According to official sources, Cape Verde was discovered in 1460 by Italian and Portuguese navigators. When these first explorers arrived at the islands, they were uninhabited, which was favourable for their occupation and settlement as from 1462. In that same period, they founded the city of Ribeira Grande on the island of Santiago (now Cidade Velha). For the construction, native slaves were brought from the West African coast. Hence, Cape Verde started to function as a commercial and strategic warehouse, particularly in the slave traffic between the Americas, Europe and Africa. Soon, the archipelago became a centre of concentration and dispersion of men, plants and animals.
Later, other explorers also landed in Cape Verde, like Charles Darwin, a naturalist scientist who arrived in the islands in 1932. He carried out some studies on his evolutionary theories, using as reference, certain types of plants and animals found only in climatic conditions similar to that of Cape Verde. To go deeper, visit his story on the website Darwin Online.
Sir Francis Drake, English corsair, plundered the city of Ribeira Grande de Santiago 3 times between 1576 and 1586. Until 1747, the islands remained under Portuguese rule and prospered until the arrival of the most severe droughts and, consequently, the famine. Overexploitation of livestock and fierce deforestation did nothing but make things worse, preventing the low residual moisture in the soil from fertilizing the fields.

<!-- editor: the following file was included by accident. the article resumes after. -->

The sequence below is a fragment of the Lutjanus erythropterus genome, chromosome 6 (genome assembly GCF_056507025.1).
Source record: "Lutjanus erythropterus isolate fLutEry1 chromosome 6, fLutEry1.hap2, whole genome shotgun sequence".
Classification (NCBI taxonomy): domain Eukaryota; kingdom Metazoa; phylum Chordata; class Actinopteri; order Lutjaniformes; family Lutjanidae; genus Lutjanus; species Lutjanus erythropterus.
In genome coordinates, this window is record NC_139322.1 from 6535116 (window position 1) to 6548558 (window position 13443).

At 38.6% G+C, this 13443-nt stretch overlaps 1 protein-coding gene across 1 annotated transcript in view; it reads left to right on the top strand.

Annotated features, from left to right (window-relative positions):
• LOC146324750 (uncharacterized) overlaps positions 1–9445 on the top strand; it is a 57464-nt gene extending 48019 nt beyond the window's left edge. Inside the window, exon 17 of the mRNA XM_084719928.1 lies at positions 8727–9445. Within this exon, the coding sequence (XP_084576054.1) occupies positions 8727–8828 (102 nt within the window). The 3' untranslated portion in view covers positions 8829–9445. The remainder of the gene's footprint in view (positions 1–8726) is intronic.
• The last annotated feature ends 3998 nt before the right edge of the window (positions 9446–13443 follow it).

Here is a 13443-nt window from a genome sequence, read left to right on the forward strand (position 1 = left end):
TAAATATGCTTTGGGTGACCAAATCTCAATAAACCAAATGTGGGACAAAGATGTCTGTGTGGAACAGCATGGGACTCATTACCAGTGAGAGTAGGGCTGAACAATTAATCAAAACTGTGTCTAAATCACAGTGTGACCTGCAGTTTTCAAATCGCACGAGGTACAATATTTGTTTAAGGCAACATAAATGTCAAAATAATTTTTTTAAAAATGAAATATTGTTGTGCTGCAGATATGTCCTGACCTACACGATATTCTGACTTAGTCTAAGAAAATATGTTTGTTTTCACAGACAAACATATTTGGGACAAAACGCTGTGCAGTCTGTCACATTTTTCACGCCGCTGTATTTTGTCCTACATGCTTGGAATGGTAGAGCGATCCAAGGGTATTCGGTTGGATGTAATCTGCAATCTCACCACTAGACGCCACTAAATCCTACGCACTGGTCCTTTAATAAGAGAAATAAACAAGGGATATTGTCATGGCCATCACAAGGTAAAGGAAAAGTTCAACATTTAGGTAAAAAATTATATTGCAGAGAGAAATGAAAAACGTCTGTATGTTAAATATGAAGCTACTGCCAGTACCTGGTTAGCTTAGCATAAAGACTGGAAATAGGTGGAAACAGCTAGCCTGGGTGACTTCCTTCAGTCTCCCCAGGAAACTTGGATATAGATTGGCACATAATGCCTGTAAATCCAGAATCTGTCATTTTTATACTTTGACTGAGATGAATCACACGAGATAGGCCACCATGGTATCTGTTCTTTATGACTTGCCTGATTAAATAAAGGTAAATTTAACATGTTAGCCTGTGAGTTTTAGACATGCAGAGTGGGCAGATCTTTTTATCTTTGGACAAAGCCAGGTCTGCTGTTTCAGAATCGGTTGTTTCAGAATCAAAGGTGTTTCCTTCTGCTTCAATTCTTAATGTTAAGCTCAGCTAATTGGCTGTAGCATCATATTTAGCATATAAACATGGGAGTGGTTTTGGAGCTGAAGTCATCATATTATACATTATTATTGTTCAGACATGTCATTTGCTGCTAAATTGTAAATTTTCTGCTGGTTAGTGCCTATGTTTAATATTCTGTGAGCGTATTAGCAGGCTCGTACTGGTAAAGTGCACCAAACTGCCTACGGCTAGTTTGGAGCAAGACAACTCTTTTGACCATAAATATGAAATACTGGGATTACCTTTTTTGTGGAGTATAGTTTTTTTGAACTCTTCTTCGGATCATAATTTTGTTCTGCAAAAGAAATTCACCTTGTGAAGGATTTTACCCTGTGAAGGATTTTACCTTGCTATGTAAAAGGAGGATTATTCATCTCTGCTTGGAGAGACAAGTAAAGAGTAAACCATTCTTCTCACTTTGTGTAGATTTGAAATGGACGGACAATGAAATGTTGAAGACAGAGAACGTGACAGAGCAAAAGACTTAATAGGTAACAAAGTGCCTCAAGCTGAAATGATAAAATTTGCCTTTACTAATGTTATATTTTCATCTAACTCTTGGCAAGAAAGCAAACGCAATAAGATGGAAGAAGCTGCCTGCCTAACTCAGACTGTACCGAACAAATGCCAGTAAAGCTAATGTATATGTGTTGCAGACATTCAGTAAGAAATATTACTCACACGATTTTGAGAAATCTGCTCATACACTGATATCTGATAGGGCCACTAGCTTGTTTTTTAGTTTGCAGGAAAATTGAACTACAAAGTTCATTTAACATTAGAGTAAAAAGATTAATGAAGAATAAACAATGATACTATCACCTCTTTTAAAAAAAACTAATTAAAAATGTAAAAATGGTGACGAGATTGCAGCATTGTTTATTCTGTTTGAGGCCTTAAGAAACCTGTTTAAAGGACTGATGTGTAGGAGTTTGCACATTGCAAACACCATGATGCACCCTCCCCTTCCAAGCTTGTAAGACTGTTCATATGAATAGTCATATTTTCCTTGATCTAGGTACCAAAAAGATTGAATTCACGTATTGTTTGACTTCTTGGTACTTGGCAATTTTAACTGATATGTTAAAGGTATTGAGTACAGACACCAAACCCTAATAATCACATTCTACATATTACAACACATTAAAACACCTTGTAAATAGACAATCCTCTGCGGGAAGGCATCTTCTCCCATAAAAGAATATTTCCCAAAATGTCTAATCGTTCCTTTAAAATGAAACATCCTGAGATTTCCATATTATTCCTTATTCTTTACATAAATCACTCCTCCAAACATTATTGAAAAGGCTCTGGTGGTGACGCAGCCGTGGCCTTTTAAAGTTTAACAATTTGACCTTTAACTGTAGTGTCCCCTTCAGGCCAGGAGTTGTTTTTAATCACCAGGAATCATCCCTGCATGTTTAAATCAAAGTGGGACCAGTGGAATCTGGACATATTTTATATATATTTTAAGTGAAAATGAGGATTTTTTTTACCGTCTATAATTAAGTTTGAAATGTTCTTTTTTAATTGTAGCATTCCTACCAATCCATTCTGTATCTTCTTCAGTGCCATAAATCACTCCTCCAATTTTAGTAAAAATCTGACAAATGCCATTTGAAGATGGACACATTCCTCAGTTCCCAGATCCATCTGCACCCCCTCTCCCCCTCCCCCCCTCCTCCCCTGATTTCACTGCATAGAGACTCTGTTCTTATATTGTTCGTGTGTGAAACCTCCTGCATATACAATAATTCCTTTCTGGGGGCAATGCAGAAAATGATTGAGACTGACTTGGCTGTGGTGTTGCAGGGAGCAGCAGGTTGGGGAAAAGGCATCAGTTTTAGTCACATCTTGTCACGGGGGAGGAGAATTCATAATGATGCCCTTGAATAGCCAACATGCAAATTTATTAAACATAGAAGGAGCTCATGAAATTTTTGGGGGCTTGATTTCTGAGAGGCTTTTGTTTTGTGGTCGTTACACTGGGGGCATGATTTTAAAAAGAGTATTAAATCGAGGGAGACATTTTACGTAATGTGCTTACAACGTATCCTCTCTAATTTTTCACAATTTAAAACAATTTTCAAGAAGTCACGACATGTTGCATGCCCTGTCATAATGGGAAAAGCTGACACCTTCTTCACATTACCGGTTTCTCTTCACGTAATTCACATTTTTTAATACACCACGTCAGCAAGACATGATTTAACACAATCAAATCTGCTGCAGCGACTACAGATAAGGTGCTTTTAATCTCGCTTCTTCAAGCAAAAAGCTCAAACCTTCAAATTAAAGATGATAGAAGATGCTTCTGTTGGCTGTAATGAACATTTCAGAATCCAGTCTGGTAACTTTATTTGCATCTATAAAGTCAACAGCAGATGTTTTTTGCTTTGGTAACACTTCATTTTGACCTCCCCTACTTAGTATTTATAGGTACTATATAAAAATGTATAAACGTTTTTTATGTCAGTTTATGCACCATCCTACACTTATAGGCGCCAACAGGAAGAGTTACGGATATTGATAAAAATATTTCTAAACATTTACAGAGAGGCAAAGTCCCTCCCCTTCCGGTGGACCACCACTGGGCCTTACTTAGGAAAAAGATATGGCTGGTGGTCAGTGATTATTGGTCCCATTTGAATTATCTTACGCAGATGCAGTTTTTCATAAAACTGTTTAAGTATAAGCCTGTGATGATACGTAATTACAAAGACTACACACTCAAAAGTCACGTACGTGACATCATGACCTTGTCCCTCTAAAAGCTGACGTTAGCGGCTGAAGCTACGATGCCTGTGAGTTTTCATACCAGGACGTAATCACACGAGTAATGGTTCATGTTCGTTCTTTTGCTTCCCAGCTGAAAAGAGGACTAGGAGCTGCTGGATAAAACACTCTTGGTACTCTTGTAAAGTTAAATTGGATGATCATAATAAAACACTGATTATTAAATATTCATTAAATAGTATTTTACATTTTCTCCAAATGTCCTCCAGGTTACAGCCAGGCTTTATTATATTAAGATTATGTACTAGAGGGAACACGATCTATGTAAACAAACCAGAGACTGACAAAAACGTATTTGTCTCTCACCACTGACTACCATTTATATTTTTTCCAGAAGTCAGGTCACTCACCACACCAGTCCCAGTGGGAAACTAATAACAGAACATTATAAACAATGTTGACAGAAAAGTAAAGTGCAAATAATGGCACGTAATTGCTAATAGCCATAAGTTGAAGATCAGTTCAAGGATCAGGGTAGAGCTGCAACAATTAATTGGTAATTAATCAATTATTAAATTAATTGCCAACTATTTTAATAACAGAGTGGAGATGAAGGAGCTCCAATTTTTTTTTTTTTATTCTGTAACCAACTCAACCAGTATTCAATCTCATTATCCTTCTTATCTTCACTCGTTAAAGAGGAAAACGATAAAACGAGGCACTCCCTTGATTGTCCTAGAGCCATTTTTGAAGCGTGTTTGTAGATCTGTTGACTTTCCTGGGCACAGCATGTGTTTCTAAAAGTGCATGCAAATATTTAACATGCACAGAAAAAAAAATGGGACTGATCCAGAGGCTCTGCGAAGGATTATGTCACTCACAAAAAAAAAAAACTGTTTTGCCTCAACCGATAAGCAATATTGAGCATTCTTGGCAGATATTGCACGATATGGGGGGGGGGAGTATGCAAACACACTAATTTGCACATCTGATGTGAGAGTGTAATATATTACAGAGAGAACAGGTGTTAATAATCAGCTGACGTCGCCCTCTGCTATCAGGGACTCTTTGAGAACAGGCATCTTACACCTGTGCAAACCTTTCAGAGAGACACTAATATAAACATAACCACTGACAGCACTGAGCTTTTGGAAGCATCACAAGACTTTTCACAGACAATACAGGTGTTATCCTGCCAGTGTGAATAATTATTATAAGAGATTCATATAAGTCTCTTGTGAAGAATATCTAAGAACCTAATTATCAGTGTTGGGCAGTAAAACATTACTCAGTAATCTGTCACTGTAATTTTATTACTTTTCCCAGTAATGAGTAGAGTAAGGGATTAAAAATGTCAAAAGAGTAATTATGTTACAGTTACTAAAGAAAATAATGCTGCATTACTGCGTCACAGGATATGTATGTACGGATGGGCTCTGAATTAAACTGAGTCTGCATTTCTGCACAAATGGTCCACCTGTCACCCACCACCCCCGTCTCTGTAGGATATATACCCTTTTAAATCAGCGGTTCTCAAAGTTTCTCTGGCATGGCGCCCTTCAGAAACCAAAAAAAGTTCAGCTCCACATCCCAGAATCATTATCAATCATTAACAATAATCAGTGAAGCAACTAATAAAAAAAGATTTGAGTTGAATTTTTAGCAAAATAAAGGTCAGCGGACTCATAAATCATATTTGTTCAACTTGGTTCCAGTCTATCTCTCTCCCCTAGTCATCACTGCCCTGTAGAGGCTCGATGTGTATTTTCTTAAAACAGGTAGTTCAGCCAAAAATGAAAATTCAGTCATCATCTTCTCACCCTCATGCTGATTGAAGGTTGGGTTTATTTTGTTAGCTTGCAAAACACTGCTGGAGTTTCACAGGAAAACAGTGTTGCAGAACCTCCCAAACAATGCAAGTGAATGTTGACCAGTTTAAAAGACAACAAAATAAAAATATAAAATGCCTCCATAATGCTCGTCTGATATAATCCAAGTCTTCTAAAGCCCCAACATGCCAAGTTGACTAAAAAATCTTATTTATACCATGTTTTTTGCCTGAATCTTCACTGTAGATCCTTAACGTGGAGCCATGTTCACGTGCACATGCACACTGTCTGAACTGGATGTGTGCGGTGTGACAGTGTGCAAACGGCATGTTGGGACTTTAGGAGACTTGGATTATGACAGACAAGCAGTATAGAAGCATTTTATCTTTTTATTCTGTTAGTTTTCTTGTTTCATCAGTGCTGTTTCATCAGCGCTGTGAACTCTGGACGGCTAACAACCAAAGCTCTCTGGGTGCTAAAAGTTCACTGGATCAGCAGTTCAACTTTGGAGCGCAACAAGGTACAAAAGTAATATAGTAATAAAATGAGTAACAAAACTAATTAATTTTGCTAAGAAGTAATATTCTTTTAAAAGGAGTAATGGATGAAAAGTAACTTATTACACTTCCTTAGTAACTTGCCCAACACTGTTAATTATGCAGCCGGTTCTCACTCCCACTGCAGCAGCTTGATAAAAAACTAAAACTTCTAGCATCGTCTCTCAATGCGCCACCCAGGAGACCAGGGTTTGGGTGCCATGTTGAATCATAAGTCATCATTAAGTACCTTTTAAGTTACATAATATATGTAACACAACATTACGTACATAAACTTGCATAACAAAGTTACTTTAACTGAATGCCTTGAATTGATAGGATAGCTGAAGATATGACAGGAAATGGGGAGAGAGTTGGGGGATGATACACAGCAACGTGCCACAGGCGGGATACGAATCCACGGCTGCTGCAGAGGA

Famine and drought have occurred several times in the archipelago between 1580 and 1950, resulting in the death of hundreds of thousands of people, the two worst of which occurred between 1941-43 and 1947-48, thus decimating more than 45,000 lives. At the time of the incident, Portugal did not send any aid. The local economy was based mainly on the slave trade, which suffered a more pronounced decline in the late 19th century, leading the country to move to a different and more modern economic activity, based on agriculture and fishing.